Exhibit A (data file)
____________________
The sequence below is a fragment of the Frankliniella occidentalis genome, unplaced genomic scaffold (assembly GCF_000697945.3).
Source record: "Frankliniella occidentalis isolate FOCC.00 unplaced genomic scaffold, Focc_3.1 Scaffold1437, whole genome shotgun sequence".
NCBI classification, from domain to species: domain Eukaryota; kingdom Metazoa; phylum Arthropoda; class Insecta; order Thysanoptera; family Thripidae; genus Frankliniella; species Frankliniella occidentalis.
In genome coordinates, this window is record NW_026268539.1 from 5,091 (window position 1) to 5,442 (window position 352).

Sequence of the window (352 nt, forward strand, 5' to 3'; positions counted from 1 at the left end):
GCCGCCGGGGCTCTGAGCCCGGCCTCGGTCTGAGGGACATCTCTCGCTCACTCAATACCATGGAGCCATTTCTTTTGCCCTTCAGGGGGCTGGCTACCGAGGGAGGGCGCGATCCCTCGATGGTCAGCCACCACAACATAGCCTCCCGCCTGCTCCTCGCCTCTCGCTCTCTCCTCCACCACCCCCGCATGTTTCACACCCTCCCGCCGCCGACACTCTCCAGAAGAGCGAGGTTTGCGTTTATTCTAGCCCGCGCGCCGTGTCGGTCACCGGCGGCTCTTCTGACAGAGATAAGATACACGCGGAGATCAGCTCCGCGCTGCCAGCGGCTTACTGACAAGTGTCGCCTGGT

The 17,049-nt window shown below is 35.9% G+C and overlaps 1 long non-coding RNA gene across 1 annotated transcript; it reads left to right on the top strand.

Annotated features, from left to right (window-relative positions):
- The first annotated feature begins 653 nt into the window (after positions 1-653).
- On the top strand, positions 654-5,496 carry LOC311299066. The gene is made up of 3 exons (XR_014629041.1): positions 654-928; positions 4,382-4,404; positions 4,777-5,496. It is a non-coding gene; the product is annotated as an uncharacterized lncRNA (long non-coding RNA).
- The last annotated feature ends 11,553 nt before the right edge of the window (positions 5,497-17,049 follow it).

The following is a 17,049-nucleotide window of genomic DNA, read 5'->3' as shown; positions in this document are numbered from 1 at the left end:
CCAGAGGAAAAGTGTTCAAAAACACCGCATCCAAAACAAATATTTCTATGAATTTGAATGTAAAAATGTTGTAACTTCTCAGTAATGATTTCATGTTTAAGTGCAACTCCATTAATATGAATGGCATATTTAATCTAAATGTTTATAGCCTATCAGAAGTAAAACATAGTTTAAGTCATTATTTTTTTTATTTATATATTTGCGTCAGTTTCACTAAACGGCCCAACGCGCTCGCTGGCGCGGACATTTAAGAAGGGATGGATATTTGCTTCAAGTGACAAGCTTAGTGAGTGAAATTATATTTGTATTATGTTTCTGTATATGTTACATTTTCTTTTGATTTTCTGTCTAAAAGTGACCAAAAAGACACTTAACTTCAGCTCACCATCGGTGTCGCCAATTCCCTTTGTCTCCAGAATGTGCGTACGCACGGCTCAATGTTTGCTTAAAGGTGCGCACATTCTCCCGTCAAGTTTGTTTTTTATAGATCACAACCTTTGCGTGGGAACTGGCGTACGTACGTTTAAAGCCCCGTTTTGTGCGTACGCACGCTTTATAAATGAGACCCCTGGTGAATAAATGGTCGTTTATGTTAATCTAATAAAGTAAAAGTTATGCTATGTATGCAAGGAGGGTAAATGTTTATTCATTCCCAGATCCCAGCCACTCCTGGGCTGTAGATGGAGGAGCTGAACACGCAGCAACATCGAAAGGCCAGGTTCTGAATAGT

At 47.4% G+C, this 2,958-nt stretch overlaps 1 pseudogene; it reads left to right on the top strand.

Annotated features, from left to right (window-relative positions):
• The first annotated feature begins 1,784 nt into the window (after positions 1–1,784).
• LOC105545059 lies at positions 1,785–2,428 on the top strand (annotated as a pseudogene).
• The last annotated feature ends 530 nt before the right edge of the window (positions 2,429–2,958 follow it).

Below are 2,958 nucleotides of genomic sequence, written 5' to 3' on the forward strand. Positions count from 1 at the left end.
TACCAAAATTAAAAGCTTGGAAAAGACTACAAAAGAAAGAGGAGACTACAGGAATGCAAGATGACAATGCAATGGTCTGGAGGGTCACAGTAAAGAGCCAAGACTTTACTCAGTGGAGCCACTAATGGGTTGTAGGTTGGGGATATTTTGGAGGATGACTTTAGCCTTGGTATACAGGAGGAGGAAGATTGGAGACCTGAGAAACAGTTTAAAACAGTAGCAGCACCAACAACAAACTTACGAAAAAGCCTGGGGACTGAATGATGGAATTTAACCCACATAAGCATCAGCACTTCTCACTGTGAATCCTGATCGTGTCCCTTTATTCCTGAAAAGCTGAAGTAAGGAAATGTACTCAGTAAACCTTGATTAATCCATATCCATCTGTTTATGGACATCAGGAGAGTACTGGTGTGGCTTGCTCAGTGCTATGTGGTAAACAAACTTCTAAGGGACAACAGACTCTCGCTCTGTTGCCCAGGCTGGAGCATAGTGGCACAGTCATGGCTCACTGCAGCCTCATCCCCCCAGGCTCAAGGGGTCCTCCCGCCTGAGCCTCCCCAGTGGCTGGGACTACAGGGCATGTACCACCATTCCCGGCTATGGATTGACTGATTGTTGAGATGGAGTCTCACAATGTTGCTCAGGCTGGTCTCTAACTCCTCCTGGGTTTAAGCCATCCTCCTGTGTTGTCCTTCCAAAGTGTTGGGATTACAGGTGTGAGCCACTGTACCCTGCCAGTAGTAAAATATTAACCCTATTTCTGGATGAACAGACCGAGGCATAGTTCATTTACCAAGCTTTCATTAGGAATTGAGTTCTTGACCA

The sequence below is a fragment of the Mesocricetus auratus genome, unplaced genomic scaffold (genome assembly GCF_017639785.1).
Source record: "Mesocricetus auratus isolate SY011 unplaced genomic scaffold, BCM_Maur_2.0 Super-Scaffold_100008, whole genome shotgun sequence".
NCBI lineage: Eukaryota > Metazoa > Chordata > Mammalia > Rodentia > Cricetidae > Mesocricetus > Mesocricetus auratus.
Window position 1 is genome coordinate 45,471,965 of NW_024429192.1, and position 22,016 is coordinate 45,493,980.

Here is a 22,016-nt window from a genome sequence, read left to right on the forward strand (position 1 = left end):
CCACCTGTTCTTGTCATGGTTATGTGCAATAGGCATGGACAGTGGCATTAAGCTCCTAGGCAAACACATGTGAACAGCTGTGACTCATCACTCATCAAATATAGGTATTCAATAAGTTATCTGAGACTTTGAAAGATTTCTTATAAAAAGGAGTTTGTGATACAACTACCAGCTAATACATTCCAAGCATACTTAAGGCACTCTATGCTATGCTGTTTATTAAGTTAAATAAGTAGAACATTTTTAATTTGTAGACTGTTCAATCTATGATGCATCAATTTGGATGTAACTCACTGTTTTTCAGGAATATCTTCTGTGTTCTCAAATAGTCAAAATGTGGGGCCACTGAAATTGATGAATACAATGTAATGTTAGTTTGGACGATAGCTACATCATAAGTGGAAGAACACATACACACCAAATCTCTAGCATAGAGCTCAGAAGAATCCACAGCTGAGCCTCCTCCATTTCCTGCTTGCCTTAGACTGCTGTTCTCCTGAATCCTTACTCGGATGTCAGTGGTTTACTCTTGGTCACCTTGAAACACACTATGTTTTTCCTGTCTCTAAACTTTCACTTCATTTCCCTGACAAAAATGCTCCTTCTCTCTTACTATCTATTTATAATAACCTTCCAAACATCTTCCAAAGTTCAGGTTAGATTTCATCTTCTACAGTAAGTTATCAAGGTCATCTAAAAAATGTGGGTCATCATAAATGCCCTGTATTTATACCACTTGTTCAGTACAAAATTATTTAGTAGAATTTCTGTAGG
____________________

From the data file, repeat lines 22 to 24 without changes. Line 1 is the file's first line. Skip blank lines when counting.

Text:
Source record: "Mesocricetus auratus isolate SY011 unplaced genomic scaffold, BCM_Maur_2.0 Super-Scaffold_100008, whole genome shotgun sequence".
NCBI lineage: Eukaryota > Metazoa > Chordata > Mammalia > Rodentia > Cricetidae > Mesocricetus > Mesocricetus auratus.
Window position 1 is genome coordinate 45,471,965 of NW_024429192.1, and position 22,016 is coordinate 45,493,980.